kept the flowers

Forgiving

Forgiving someone is so hard. It can seem almost impossible—like there’s no way in hell you could ever possibly forgive someone for what they’ve done to you.

forgivenessI’ve been there. I dated my ex for 7 years—5 of those being long distance. We dated throughout college while being 5 hours away from each other. Dumb, right? Looking back it’s hard not to think about how different—and probably how much better—things would have been if we had just broken up after high school. But we were madly in love. Knew we were soulmates that would be together forever. All we had to do was endure our time apart before we could finally start our lives together.

He was sweet, caring, sensitive…everything you’d expect someone who’s head over heels for you to be. I had no reason to doubt his devotion to me. Oh, how naive I was. It turns out that he cheated on me pretty much our entire relationship. Cheated. With many women. He lied to me more times than I can even start to guess. The whole thing was a lie. A sham. He had me completely fooled. How could I have been so stupid?

There was one time when I suspected he was cheating with another girl, and I even called him out on it. He of course denied it vehemently. But it was right in front of me. Idiot. He even tried to break up with me (of course for her!) but changed his mind when I freaked out. He didn’t have the balls to go through with it. Oh, how I wish I would have woken up and realized I should have let him go.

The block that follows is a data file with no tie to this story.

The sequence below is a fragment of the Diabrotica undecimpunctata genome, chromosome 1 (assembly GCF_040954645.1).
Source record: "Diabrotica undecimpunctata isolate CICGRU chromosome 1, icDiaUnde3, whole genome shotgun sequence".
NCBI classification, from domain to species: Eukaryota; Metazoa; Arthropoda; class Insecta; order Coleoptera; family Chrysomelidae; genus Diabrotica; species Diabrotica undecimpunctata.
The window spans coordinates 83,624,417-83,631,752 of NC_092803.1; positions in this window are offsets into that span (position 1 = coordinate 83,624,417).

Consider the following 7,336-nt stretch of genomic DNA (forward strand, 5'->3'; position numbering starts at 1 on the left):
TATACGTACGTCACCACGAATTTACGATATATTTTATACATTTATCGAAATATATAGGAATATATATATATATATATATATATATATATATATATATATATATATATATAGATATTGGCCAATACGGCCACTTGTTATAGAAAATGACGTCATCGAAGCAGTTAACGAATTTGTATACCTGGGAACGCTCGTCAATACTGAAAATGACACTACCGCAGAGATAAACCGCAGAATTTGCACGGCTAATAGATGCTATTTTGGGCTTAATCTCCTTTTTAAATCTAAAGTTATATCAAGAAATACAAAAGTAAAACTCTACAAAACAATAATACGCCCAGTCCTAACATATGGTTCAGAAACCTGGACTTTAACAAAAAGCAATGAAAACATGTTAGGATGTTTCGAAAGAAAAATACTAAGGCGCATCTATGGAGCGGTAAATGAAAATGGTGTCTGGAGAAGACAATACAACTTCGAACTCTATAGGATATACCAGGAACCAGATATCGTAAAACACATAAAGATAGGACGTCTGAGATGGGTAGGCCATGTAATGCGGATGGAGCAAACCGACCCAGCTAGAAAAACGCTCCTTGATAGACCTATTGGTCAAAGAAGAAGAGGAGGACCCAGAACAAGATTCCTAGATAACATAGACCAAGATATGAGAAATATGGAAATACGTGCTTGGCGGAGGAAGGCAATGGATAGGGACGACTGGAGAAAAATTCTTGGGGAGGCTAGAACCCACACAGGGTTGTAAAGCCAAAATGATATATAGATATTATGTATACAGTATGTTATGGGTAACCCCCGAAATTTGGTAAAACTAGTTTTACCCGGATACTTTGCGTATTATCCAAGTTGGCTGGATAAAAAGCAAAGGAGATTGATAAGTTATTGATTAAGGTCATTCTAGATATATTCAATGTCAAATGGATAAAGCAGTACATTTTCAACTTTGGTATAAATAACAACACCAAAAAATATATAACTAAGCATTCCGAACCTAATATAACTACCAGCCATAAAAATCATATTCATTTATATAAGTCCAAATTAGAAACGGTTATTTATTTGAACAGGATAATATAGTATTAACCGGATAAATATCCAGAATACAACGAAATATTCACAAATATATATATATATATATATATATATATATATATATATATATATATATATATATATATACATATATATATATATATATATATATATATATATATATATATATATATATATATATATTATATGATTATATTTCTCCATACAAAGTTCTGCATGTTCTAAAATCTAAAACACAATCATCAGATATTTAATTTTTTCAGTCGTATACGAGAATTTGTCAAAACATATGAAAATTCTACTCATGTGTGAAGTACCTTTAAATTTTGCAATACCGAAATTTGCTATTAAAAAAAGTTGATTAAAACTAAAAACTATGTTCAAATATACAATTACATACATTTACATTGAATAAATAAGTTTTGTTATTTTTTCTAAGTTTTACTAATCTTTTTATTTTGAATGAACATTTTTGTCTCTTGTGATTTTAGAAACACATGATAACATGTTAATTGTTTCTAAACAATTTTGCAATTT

But I didn’t. I stuck by him faithfully the whole time. I stood by his hospital bed after he was in two near-fatal car accidents. And he repaid me by cheating. The first accident gave him a traumatic brain injury. From that time on, he was definitely different. He wouldn’t call when he said he would. He chose drinking and smoking over talking to me. He constantly let me down and broke my heart. But I stuck with him, because it was clearly just a phase and he would grow up after college. Idiot!

But, of course, he didn’t change when we finally lived together. He then chose drinking, smoking (which he lied about), and playing texas hold ’em at a bar almost every night over me. I’m sure he was sleeping with some tramp he met there. And I had no clue.

I broke up with him because I was terribly unhappy. I didn’t even find out about the cheating until after I left him. My wounds were deep. I was angry and hurt and livid. How, I asked myself, would I ever get over this? Therapy was step one.

So here I am, 6 years after we broke up. Happily married with a house and two giant kitties. And it was just recently that I realized I’m finally able to forgive him. It’s true that time heals. (That and a good therapist).

But I forgive him not just because so much time has passed. It turns out that he has every single cluster B personality disorder. Yep. All of them. That means he lies without feeling any remorse. He’s promiscuous. And he does whatever it takes to douse the pain he feels inside.

I’ve finally realized that while he broke my heart more times than I can count, he is truly his own victim. I can only imagine the turmoil he experiences inside, but I believe it would lead someone to do whatever they could to try and push the pain away. For him, that meant sex, drugs, and alcohol.

So at the end of the day, I feel sorry for him. He’s at the will of his inner demons and he will never escape them. But I could escape, and I did. He is the one who will suffer his entire life.